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Juba, South Sudan. 16 April 2019. Just 15 weeks into 2019, more measles outbreaks have been declared in South Sudan than occurred in all of 2018. As of Wednesday, 10 April, there had been 11 active outbreaks and four deaths had been confirmed. Another two deaths are suspected cases of measles. Earlier this year a campaign to vaccinate children across South Sudan was delayed due to a shortage of vaccines and funding.

“It doesn’t have to be this way; measles is entirely preventable,” says Natalie Page, Health Advisor for Medair South Sudan. “The children of this country deserve better and should have the opportunity to be protected. Vaccination is one of the most cost-effective ways of avoiding disease. Now we are in an emergency situation.” According to UNICEF, the estimated cost of a mass vaccination campaign is USD 1.30 per child.

As the rainy season begins, access to remote communities will become more challenging and require helicopters, boats, and wading through swamps. Some mass vaccination campaigns will likely be put on hold for several months.

Worldwide, the prevalence of measles is rising and the World Health Organization (WHO) listed ‘vaccine hesitancy’ as one of the top 10 threats to global health in 2019[1]. The United States, for example, has reported measles in 20 states including an outbreak in New York City. Switzerland has seen 97 cases this year, compared to 15 in the same time period in 2018. Meanwhile, in South Sudan, families are walking for hours for the opportunity to obtain the vaccine for their children.

Medair South Sudan’s Emergency Response Team has been working in Gogrial West County where a measles outbreak was declared. To date, more than 100,000 have been vaccinated and Medair’s campaign will continue until midApril. To prevent transmission of measles in the community, at least 95% of children under 15 years of age must receive the vaccine. At the completion of this current campaign, the Emergency Response Team will be available to start vaccinating in another affected area.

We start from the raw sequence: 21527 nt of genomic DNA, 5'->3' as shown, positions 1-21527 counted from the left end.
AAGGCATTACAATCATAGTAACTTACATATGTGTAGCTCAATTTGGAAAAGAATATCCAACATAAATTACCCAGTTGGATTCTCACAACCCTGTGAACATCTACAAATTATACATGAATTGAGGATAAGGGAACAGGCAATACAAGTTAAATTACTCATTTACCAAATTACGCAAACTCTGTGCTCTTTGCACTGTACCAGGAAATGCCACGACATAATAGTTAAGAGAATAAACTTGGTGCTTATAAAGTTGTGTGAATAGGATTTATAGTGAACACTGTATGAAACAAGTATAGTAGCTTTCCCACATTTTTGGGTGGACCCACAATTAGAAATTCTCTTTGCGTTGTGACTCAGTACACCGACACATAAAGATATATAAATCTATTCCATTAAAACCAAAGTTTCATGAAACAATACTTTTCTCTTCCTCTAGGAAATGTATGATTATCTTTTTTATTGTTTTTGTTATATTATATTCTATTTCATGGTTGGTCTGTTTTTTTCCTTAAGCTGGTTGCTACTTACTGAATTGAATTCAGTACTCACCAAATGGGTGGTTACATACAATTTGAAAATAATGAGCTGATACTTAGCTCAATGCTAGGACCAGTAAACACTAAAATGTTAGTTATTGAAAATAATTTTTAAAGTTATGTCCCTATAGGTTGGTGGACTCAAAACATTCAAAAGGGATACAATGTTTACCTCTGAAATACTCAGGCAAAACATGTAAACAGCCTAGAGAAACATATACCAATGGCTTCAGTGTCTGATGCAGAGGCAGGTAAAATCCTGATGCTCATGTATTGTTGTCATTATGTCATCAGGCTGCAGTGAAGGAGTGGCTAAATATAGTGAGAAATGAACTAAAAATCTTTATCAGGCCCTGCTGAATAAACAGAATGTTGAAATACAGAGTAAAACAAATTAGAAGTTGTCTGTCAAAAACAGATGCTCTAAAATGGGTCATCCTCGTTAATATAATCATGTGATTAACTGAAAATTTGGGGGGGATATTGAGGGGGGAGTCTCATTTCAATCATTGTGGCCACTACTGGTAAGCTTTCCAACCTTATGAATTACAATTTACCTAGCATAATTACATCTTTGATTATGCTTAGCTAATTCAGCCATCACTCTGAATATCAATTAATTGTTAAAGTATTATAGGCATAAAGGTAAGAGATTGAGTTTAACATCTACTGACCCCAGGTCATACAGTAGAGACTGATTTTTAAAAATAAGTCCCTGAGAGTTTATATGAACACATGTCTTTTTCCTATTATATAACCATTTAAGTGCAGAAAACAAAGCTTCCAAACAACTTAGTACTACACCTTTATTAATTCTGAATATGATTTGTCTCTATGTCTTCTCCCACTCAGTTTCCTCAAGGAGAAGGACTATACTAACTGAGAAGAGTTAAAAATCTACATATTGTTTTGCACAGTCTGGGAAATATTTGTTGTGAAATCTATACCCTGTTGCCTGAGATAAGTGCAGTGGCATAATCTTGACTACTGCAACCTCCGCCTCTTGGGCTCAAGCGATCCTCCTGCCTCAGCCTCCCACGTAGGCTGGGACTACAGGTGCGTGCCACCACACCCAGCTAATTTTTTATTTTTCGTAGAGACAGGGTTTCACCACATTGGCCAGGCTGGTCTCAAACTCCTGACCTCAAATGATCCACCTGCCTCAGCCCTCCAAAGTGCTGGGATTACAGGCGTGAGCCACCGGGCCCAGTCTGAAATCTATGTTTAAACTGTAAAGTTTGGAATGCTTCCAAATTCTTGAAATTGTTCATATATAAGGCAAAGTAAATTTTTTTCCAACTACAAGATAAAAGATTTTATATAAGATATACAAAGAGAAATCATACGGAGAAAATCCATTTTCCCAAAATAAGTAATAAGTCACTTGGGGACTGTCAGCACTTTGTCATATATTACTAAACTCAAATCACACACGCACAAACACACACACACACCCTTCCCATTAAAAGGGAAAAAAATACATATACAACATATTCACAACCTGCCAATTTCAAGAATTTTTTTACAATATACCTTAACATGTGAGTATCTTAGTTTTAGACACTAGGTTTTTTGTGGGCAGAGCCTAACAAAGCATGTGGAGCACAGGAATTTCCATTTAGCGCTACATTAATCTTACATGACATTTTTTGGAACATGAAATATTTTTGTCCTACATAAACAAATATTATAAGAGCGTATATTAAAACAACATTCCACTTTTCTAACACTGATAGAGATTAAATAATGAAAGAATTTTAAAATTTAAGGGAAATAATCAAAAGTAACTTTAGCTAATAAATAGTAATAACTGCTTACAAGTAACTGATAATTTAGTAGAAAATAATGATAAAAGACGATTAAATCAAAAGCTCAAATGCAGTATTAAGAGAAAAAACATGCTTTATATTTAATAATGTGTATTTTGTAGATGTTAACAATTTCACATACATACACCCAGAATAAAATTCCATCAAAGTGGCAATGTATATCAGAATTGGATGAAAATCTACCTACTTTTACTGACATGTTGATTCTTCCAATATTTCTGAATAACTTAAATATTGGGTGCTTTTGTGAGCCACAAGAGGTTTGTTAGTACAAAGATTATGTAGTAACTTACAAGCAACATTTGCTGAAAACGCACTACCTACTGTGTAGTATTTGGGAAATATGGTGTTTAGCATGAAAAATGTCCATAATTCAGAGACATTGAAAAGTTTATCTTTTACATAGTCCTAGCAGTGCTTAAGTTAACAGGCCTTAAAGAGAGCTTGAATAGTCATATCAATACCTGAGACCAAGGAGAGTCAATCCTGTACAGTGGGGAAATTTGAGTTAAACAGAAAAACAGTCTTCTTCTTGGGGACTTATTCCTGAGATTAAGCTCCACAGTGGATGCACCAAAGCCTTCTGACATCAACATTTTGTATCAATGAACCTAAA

Measles is a highly infectious disease spread mainly by coughing and sneezing and causing fever, runny nose, red eyes, and a rash. Complications of measles can include pneumonia, diarrhoea, and encephalitis, an infection causing swelling in the brain. Worldwide, measles is a leading cause of vaccine-preventable deaths in infants[2]. In addition to being extremely contagious, measles is even more serious when combined with malnutrition, which is expected to affect nearly one million children and 600,000 pregnant and breastfeeding women in South Sudan this year[3].

[1] WHO Ten Threats to Global Health 2019

[2] United States Centres for Disease Control and Prevention, 16/02/2018

[3] UNOCHA 2019 Humanitarian Needs Overview


For media

Media enquiries should be directed to:

In South Sudan:  Sue O’Connor, Communications Officer (English)
comms-sds@medair.org
+211 (0)92 747 5150

In Switzerland:  Diana Gorter, Executive Communications Officer (English, Dutch)
diana.gorter@medair.org
+41(0)21 694 84 52

In remote communities mobilisers use a megaphone to broadcast information about vaccination campaigns. Families often walk several hours to reach vaccination locations. The start of the rainy season will make accessing these communities even more difficult.

Medair is an international humanitarian NGO that provides emergency relief and recovery services to families made vulnerable by natural disasters, conflicts, and other crises.

For regular updates, please check www.medair.org  or Twitter @Medair_SDS and @MedairPress.

Medair’s South Sudan Emergency Response Team is supported by the European Commission, UK aid from the UK government, and private donors. Photos of Medair’s work in South Sudan are available in high resolution. Contact Sue O’Connor: comms-sds@medair.org.

For more information on Medair’s South Sudan programme, click here.

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This content was produced with resources gathered by Medair field and Global Support Office staff. The views expressed herein are those solely of Medair and should not be taken, in any way, to reflect the official opinion of any other organisation.